In Ansible Automation Platform, variable files provide a structured way to organize and manage variables across playbooks and roles. Several types of variable files serve different purposes within the Ansible Automation Platform framework. Firstly, there are "host_vars" and "group_vars" directories at the inventory level, allowing the assignment of variables to specific hosts or groups of hosts respectively. These variables are then accessible during playbook execution. At the playbook level, "vars_files" can be specified to include external YAML files containing variables. Roles, which encapsulate reusable components, can have their own set of variables stored in the "vars" directory. Additionally, "defaults" in the role structure can house default variable values. Lastly, Ansible vault provides a secure way to manage sensitive information by encrypting variable files. This rich ecosystem of variable files in Ansible facilitates a modular and organized approach to configuration, enabling efficient management of variables at different levels of the playbook and role hierarchy.

If the need arises to centralize data for accessibility across various independent playbooks and multiple runs, a recommended approach is to establish a dedicated data repository. This repository can house your data in either YAML or JSON files. By pushing this repository to an accessible location such as Git or its equivalent, you not only allow a centralized and version-controlled storage of data but also facilitate seamless sharing and retrieval across different playbooks. Additionally, leveraging the Ansible Git module allows for automated retrieval and synchronization of data, further streamlining your workflow and enhancing collaboration.

A complementary method to employing the Ansible Git module for retrieving common data from a Git repository is to create a dedicated Ansible Role. This role would be responsible for fetching the required data from Git and injecting it as facts, readily available for consumption by your playbook. This approach encapsulates the logic within a reusable and modular component, promoting better organization and maintainability of your Ansible infrastructure.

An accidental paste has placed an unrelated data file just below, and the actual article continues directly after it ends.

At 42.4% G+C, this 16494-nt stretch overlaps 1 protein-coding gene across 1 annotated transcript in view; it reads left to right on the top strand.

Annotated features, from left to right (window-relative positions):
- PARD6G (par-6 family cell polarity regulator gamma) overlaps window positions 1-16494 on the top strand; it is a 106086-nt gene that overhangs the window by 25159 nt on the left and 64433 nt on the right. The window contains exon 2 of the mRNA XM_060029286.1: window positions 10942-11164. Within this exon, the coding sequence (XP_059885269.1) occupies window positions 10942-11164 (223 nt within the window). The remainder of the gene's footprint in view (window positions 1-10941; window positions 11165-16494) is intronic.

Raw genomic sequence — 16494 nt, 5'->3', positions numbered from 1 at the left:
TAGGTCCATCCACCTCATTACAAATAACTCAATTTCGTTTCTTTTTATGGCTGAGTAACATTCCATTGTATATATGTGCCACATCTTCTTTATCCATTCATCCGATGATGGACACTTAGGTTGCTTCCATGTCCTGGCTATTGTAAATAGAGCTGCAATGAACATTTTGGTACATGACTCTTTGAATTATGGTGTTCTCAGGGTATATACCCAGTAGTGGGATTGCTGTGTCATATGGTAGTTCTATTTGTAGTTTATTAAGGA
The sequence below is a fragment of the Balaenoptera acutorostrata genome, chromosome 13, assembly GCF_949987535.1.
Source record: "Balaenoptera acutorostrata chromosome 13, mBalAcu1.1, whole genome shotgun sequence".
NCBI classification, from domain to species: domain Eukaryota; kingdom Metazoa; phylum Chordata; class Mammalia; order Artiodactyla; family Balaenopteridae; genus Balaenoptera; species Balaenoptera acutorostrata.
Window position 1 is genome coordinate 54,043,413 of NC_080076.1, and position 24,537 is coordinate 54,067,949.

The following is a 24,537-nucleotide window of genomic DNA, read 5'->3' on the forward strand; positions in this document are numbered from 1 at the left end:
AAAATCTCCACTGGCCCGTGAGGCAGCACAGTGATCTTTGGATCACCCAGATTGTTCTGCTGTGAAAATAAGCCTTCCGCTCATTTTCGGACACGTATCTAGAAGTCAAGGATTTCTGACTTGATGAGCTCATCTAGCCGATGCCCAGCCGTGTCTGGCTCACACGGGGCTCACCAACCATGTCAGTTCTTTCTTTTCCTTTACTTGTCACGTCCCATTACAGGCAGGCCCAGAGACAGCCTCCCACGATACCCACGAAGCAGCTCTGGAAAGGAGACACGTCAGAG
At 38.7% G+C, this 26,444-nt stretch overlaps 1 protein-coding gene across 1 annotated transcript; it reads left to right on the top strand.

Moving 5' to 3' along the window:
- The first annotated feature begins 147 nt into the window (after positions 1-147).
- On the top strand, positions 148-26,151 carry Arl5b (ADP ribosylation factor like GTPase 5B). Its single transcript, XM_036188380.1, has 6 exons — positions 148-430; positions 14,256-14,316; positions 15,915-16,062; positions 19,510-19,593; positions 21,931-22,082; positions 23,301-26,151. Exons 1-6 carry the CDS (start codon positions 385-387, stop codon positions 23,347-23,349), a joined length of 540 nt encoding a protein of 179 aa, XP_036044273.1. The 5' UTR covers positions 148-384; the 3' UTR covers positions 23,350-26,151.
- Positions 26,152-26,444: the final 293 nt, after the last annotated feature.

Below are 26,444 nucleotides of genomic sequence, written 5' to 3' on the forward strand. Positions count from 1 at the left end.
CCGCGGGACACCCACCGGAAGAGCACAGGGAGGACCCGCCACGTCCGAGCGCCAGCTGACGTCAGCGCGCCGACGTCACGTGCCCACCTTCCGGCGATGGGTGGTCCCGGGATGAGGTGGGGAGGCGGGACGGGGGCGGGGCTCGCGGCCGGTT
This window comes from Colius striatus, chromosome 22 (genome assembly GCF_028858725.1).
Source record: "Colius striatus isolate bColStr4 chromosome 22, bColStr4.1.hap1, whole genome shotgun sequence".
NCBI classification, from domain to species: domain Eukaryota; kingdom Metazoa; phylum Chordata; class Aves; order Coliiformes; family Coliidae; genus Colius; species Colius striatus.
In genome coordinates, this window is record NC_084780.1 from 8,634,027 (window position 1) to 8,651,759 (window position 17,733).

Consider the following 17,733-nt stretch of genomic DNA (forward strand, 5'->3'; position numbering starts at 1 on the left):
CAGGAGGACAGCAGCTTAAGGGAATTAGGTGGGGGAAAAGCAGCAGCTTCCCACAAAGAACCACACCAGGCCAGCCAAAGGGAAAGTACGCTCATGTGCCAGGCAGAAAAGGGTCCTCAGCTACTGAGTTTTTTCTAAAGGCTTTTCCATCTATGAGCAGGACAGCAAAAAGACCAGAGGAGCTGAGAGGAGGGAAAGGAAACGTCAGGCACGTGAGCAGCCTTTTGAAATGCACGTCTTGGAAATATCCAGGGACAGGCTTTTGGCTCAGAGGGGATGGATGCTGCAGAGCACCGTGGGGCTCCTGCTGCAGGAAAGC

Leverage Ansible Modules

Ansible Automation Platform's strength lies in its extensive library of modules that abstract complex tasks into simple, reusable components. Identify Chef resources and actions and replace them with corresponding Ansible modules. Thanks to Ansible's extensive module ecosystem, it's rare not to find a suitable replacement for a Chef resource. However, in exceptional cases where a direct equivalent isn't available, Ansible Automation Platform offers the flexibility to develop custom modules using Python programming language.

A common pattern found in Chef cookbooks is the extensive use of Ruby code. Injecting Ruby code in Chef cookbooks is very tempting and powerful at the same time but leads to a complicated logic and hard to understand automation scripts. When converting to Ansible Automation Platform,  you may also be tempted to simply translate the Ruby code into Python or even shell scripts and then call these from your playbook. This is generally a bad idea and the best practice is to look for an Ansible module that does what you want. Ansible modules are idempotent and regularly maintained and updated. If you code your own script or module, the responsibility of assuring idempotency and maintenance falls on you.

Test and optimize

Thorough testing is crucial to validate the functionality and integrity of your converted playbooks. Create a staging environment that mirrors your production setup and run comprehensive tests to identify and resolve any issues. This iterative testing process offers a seamless transition when deploying to production. Ansible Automation Platform has an ecosystem ranging from static syntax checking and linting such as Ansible lint to testing the execution of playbooks, roles and collections such as Ansible Molecule which provisions virtualized test hosts.

Closing thoughts

Chef and Ansible Automation Platform are both great automation tools helping companies to configure and maintain large infrastructures. In this article we shed some light on the journey of converting a Chef automation environment to its Ansible Automation Platform equivalent by highlighting commonalities and differences between the two systems. 

Sobre el autor

Chad Zammar is a Red Hat Certified Architect and Senior Consultant specialized in IT and Infrastructure automation with Ansible and OpenShift.

He earned his PhD in Computer Science in 2005 and has since been very active in the field of software engineering and solutions architecture. He acquired a wide range of technical skills through engagements with companies in diverse sectors, including but not limited to distributed systems, cloud architecture and technologies, data engineering, operations research, AI, web technologies, telecommunications, virtual reality, and embedded systems.

Chad lives in Montreal where he is either hiking, road tripping, reading a paper-based book or automating something with Ansible.